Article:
RV insurance techniques to minimize the need to make claims

rv insurance claims and how to avoid them

The key to avoiding problems in the first place is through a checklist of reminders.

One of the most common reasons that people have to make claims on their RV insurance is that they forgot to take a simple, minor, but crucial step to prevent problems from happening along the way.

Many people believe that because motor homes are parked so long that there is no real risk.

The truth is that although the lower the road time in these vehicles, the lower the risk of damage, as long as it is out in the elements, an important risk continues to exist through exposure to several different types of issues. However when all is said and done, there are two notable trends regarding RV insurance. They are as follows:

• Most claims occur at the beginning of the RVing season or within the first three months of ownership of the vehicle. This is due to the size and subtleties of this type of vehicle. The majority of drivers are not accustomed to the necessary clearance, wide angles, and overall space required for maneuvering their recreational vehicles.

• Experience doesn’t reduce the chance of RV insurance claims but merely changes their nature. The more the experience, the less of the chance there will be that the vehicle will have been accidentally driven into something or scraped in an area where the clearance was not adequate. Instead, the odds increase for claims that have to do with forgetting to take important steps. For example, forgetting to lock the door, neglecting to unhook the plumbing and utility connections, or leaving the awning down.

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Random Success Quotes to Remember ~ “Successful people do what unsuccessful people are not willing to do. Don't wish it were easier; wish you were better..” - Jim Rohn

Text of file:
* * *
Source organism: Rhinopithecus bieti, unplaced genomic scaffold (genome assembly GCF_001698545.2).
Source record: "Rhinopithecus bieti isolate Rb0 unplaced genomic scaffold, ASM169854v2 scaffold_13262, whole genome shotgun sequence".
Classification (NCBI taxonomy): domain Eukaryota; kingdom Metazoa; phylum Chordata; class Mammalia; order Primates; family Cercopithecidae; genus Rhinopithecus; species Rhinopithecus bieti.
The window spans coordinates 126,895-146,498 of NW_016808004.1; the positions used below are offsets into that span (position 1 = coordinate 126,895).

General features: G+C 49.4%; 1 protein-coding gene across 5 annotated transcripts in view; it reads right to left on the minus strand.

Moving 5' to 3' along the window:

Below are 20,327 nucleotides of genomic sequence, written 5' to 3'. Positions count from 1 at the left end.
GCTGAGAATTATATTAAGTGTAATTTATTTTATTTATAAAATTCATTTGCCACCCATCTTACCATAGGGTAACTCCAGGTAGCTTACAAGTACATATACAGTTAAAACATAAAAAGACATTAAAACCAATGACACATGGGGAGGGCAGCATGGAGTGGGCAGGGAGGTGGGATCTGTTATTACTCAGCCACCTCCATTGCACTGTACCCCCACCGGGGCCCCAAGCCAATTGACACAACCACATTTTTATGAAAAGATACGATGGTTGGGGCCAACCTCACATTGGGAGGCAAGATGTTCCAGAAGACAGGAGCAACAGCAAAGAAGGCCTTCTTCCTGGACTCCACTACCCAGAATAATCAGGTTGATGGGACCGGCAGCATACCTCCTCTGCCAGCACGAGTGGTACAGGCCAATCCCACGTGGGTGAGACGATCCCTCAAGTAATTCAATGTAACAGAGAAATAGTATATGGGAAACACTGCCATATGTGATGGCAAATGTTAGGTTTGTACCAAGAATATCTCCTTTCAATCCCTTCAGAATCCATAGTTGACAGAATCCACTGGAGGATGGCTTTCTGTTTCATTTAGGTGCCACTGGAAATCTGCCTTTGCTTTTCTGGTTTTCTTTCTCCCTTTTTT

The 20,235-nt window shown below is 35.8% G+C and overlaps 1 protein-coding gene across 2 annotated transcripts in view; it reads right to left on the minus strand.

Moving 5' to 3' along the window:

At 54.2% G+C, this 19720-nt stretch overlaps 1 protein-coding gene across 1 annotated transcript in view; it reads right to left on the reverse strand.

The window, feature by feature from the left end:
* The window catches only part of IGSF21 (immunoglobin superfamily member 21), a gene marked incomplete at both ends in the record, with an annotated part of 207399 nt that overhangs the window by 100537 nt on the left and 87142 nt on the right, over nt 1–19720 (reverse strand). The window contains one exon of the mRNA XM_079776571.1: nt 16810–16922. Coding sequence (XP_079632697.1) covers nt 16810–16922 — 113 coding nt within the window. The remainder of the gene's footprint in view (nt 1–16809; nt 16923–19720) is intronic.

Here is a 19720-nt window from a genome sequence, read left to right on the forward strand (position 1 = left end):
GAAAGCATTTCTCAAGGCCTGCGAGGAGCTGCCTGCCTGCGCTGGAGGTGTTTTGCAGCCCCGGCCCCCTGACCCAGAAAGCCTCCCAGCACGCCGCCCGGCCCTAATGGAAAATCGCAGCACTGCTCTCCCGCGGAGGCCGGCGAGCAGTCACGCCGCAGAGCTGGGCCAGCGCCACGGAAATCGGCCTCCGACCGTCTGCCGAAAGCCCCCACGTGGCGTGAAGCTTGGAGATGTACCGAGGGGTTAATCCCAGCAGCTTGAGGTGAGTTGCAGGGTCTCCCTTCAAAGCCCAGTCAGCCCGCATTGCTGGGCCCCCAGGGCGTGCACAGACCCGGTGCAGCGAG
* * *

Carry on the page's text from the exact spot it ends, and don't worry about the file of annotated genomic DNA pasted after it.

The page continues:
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rv insurance claims to do list

The best way to work around this is to create a written RV insurance claim avoidance list.

It can include the following and any other points that must be completed to keep the vehicle and all of its various elements in tact:

• Check the battery charge
• Check the fuel levels
• Check the tire pressure and fluids
• Check the wheel lug nut torque
• If necessary, check generator and propane tank levels
• Make sure all items inside are secured, cabinets are latched and surfaces are clear
• Turn off the air conditioning
• Close the awning and lock/latch it
• Close the windows and roof vents
• Check the slides for debris and water, close and lock them
• Make sure the refrigerator is running on DC or shut off
• Water hose, sewer hose, cable, electricity, and phone disconnected
• Verify that the water pump is off

Make sure to continue to add to this list to ensure that every step is covered, and, just in case, review your RV insurance and keep it up to date.

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